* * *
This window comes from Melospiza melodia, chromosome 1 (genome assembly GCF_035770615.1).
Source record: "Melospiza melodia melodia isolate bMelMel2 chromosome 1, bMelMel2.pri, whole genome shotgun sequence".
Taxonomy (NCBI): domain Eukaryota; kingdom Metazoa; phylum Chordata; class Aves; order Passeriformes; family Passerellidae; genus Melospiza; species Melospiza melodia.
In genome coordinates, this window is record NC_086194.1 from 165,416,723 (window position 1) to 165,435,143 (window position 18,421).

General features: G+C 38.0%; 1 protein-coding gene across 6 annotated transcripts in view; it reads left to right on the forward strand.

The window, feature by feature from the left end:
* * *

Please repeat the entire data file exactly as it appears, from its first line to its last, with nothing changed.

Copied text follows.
This window comes from Melospiza melodia, chromosome 1 (genome assembly GCF_035770615.1).
Source record: "Melospiza melodia melodia isolate bMelMel2 chromosome 1, bMelMel2.pri, whole genome shotgun sequence".
Taxonomy (NCBI): domain Eukaryota; kingdom Metazoa; phylum Chordata; class Aves; order Passeriformes; family Passerellidae; genus Melospiza; species Melospiza melodia.
In genome coordinates, this window is record NC_086194.1 from 165,416,723 (window position 1) to 165,435,143 (window position 18,421).

General features: G+C 38.0%; 1 protein-coding gene across 6 annotated transcripts in view; it reads left to right on the forward strand.

The window, feature by feature from the left end: